Numerous studies have shown that severe traumatic injury can lead to systemic pro-inflammatory responses and cellular immune dysfunction [4-8,12,13,16]. In this study, we demonstrate that systemic wound trauma inflammatory signaling, mediated by acute thermal injury, attenuates normal ear-hole closure and scarless healing in MRL/MpJ mice. Based on our previous findings that MRL/MpJ mice exhibit a delay in wound closure and myofibroblast development following sever thermal trauma, and that these mice show a propensity to develop the autoimmune state lupus following significant tissue injury [22,26], we hypothesized that the activation of specific cell types and the production of cytokines and other wound healing reparative mediators may be detrimental to a remote ear-hole tissue regenerative response in MRL/MpJ mice following traumatic tissue injury. Several other groups have examined the link between local injury and a systemic response. Similar to our findings Schwacha et al , reported a significant inflammatory response after burn wounds in small animals and delayed wound healing distant to the site of injury.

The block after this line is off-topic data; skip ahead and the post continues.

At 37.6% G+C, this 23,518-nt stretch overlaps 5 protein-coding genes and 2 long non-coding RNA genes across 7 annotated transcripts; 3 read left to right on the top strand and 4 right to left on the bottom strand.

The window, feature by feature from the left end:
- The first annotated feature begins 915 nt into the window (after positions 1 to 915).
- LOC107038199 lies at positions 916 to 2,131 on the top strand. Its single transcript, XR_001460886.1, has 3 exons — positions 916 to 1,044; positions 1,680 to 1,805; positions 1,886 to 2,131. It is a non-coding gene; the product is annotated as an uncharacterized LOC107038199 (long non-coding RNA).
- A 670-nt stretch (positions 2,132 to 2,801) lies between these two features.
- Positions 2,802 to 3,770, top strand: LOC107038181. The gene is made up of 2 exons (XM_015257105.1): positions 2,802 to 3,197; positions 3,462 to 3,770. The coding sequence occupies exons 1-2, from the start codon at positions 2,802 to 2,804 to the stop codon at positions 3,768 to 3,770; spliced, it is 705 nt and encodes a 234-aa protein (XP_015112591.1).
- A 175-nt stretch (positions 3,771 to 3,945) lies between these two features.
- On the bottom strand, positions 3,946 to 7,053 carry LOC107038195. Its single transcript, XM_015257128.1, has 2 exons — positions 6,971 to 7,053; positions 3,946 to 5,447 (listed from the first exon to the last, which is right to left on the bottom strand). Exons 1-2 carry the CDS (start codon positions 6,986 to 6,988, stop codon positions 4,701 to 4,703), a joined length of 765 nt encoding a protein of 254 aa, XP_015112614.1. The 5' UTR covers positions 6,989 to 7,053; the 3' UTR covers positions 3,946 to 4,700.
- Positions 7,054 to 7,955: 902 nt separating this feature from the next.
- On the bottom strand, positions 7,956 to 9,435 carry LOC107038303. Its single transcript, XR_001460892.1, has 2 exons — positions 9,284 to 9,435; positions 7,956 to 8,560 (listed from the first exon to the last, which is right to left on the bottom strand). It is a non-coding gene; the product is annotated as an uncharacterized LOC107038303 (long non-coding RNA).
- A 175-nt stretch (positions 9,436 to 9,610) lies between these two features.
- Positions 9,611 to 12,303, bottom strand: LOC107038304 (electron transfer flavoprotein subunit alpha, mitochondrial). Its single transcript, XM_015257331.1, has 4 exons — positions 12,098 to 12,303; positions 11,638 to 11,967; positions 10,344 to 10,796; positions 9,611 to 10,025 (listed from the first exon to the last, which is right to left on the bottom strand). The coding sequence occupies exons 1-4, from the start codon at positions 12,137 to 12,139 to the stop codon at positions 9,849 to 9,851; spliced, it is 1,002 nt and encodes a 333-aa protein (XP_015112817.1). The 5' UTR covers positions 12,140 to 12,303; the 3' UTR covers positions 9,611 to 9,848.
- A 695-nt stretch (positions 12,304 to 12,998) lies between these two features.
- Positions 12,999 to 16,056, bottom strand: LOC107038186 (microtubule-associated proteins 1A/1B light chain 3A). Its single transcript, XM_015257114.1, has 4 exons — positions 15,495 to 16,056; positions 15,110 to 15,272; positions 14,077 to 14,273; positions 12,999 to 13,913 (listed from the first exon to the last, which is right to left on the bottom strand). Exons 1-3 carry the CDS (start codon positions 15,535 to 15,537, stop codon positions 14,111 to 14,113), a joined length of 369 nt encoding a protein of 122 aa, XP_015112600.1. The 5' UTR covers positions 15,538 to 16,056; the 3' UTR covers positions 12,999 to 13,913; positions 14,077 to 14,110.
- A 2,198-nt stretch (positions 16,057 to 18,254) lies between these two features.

In the present study, we show attenuated ear-hole closure and tissue regeneration in a large percentage of MRL/MpJ mice following a remote, severe, full-thickness, cutaneous thermal injury. Pathological examinations of ear-hole wounds demonstrated excessive sequestration and infiltration of macrophage and neutrophils. The majority of the MRL/MpJ ear wounds healed with histological evidence of fibrosis and scar formation or became chronically inflamed and necrotic to the point where some of the animals had to be euthanized. The precise reasons for aberrant ear-hole healing (wound closure) in these mice following thermal injury are unclear, but may be related to heightened systemic inflammation, higher fibrotic cytokine signaling and the overproduction of danger signals (presence of pathogens, pathogen-derived molecules, or even self-derived molecular danger signals, which arise from tissue damage)  which lead to uncharacteristic healing and scar formation.